In the digital age access to internet has become a basic right to all human beings, according to the Zimbabwean constitution Section 61(2) every person has the right to freedom of expression, which includes the freedom to seek, receive and communicate ideas and other information.
However, despite what the constitution says, governments opt to shut down forms of communication over the internet under the guise of “containing violence”.
Zimbabwe was one of many countries across Africa to be cut off from the rest of the world.
In Cameroon last year, the government suspended services after Anglophone teachers, lawyers and students went on strike over alleged historical biases in favour of Francophones. The suspension lasted from January to March, almost one hundred days, making it the longest period of Internet disruption by an African government.
Internet was cut in the Democratic Republic of Congo during a tumultuous presidential election to avoid an “uprising” as tensions rose while the results were pending. Opposition parties accused authorities of trying to curb activism against suspect numbers. Citizens figured out ways to tap into services across the Congo River in the Republic of Congo, but service was finally restored 20 days after the election.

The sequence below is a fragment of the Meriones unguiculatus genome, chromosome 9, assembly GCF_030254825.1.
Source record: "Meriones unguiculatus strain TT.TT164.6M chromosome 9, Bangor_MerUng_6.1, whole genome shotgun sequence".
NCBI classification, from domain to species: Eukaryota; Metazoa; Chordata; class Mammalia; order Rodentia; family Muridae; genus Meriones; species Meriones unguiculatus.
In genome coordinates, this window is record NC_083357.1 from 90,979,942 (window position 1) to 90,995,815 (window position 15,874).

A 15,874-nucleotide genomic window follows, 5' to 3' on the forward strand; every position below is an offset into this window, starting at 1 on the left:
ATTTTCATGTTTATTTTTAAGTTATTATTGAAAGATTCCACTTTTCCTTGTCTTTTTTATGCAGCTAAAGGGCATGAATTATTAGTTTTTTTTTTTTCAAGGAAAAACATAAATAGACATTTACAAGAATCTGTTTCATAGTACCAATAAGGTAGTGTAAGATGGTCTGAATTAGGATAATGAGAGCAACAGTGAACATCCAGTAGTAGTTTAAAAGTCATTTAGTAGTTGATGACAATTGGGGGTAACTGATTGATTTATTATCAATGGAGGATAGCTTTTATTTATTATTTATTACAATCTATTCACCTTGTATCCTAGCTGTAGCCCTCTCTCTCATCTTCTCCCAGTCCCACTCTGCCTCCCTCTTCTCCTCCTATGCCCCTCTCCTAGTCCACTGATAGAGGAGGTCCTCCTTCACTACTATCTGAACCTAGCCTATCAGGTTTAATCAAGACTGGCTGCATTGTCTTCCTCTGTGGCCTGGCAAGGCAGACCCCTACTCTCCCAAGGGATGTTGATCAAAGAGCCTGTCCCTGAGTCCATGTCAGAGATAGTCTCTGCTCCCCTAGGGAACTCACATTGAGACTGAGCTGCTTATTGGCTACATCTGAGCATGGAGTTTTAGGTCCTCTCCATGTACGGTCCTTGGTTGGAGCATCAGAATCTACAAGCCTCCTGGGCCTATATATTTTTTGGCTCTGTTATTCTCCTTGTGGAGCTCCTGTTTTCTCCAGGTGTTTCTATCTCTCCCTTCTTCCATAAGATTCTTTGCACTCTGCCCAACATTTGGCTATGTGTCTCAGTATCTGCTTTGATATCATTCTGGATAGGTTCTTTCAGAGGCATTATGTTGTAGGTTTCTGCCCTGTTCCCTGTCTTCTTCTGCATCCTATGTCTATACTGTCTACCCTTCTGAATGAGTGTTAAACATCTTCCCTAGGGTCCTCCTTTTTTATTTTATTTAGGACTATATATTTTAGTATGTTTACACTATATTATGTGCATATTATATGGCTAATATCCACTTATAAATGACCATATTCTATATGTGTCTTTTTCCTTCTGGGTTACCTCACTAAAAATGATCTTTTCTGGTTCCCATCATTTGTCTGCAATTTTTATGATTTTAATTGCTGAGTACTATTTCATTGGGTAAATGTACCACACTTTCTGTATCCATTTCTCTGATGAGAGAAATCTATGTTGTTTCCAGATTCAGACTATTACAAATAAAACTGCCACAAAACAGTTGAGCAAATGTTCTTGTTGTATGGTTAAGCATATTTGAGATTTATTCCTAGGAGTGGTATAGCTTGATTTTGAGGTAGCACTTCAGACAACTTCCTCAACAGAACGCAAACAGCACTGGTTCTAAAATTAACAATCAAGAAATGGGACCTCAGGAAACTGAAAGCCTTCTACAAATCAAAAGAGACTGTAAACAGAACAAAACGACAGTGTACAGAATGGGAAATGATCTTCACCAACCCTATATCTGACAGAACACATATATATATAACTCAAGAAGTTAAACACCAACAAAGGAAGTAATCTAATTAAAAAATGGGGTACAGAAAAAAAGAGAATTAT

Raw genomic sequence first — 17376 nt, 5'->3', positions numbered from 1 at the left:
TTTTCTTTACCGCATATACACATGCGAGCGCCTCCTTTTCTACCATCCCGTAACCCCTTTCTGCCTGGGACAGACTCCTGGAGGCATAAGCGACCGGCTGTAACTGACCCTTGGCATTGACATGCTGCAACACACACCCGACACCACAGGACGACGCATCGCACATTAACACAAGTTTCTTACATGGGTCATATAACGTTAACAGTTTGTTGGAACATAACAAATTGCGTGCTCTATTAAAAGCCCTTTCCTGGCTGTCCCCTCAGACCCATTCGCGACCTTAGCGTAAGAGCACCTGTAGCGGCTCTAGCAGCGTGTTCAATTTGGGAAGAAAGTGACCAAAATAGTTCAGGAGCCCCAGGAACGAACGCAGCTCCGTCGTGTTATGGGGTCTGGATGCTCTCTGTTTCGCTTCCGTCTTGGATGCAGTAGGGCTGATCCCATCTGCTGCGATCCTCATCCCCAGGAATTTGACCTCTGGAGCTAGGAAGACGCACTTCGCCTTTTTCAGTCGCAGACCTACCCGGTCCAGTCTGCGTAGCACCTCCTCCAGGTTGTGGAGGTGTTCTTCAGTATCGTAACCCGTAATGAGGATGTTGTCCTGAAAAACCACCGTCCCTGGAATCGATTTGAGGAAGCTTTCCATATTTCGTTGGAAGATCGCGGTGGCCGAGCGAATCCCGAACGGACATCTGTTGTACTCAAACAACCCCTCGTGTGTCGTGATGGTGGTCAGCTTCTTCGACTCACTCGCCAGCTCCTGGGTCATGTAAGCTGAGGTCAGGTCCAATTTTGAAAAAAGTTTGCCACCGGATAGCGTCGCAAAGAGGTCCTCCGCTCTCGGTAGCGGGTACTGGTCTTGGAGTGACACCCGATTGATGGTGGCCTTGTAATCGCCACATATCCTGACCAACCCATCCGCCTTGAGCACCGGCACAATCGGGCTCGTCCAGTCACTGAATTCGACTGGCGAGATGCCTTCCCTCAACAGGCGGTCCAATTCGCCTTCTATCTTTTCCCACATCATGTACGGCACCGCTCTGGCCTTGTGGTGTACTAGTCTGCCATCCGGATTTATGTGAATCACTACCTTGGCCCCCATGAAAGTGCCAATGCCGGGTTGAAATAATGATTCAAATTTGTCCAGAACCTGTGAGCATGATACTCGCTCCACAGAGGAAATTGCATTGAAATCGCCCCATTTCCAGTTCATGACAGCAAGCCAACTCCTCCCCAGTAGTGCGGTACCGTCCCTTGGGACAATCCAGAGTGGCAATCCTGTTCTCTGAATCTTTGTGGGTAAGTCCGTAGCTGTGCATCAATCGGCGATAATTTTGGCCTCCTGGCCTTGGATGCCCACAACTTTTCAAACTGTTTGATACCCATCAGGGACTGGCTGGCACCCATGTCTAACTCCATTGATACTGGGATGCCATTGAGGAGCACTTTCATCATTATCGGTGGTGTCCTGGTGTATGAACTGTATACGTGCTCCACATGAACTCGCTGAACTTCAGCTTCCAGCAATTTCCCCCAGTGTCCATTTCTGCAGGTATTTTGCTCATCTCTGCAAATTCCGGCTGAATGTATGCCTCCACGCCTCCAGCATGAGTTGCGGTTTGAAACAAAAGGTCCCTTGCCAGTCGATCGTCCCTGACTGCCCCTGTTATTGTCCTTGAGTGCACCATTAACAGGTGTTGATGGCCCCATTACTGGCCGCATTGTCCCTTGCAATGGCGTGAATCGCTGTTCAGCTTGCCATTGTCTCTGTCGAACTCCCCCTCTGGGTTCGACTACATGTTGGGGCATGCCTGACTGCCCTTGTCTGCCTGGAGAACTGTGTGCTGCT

Again to counter a protest, Sudan blocked social media amid growing calls for its longtime president, Omar al-Bashir, to step down. It wasn’t as severe as the internet blackout imposed in 2013, but the restricted access severely impacted the exchange of information. Access to Facebook, Twitter and WhatsApp was only possible via a virtual private network (VPN).
During an attempted coup, Gabon shut off its services, effectively denying citizens reliable information on the insurrection.
The main reasoning behind these shutdowns is that they will help stop the incitement of hate and violence, but many have argued that it only hinders the exchange of information, creating an even better environment for human rights abuses and injustice to thrive.
However the downside of shutdowns is that in never comes cheap on the government, as a matter of fact, they affect the Gross Domestic Product of any country.